I have been doing a lot of reading lately, for work and for fun (although I think reading “school stuff” is fun …). All of this reading has me bursting to talk about the books, to tell someone about the great idea I just read about, the beautiful sentence that brought tears to my eyes, or the educational writer who makes everything sound so easy…so many things to say and very little time to actually sit down and say them. So I decided I would write them, of course, use my writer’s notebook that I talk about so much. The same writer’s notebook I tell kids and teachers alike to write in. Of course, writing in the notebook would solve my problem of so much to say, I would get it all on paper, process my thinking and feel great.
Well, things are never that simple. I sat down to read the other night with my notebook at my side, ready to write every thought that came to mind and nothing. It must just be the night I thought, so I tried again another night, no luck. The next day I decided to try during lunch, no luck. Why couldn’t I think of a thing to write when I felt like I had so many things to say?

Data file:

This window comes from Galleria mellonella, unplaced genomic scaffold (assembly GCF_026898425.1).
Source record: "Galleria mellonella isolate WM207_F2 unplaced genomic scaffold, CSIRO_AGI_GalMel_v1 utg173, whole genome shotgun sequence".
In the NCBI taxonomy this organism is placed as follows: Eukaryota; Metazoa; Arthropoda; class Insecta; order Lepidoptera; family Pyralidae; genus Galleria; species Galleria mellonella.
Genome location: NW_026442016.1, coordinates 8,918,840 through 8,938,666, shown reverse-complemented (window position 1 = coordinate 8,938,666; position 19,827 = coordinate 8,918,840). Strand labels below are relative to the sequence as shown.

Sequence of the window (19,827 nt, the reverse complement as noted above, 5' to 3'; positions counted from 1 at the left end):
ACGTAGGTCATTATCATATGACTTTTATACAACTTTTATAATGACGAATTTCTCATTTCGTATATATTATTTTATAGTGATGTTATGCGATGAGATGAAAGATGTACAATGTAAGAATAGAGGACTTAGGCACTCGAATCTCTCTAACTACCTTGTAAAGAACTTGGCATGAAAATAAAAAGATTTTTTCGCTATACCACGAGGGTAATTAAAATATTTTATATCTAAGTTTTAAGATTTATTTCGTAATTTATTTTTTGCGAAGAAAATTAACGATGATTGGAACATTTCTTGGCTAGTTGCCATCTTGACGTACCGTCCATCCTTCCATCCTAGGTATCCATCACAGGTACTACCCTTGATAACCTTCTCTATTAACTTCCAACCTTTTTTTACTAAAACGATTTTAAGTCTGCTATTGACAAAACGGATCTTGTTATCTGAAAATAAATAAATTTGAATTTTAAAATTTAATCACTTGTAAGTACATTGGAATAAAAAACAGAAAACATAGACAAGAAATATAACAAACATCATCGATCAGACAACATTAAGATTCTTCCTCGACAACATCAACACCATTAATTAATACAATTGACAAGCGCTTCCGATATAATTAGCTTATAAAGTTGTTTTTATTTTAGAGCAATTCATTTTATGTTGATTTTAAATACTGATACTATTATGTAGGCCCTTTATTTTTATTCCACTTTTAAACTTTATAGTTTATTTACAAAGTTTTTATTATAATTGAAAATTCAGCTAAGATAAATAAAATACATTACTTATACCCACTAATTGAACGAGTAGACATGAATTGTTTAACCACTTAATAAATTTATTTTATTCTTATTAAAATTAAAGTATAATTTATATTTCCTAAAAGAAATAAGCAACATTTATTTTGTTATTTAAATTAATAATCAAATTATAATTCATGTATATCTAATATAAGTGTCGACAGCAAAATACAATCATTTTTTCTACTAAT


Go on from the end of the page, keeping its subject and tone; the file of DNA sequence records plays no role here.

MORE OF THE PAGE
This led me to think of those kids who look at writer’s notebooks and claim nothing to say. A lightbulb went off…talk…it is talk that I am missing. I had so many things I wanted to talk about but when it came to writing them they disappeared. I wanted to tell someone my thoughts and get immediate feedback, to see their face when I shared my ideas. The notebook would not give me the interaction I needed to sort out all of my thoughts. Many of our kids need that talk too. There are so many things bouncing around in their heads when it comes time to write they have the same problem I did…too many ideas to even realize they had one worthy of writing. These students need to talk first, get feedback from another person and sort out their thinking aloud before they begin to write. Try it out, instead of writing time, try some “talk time”.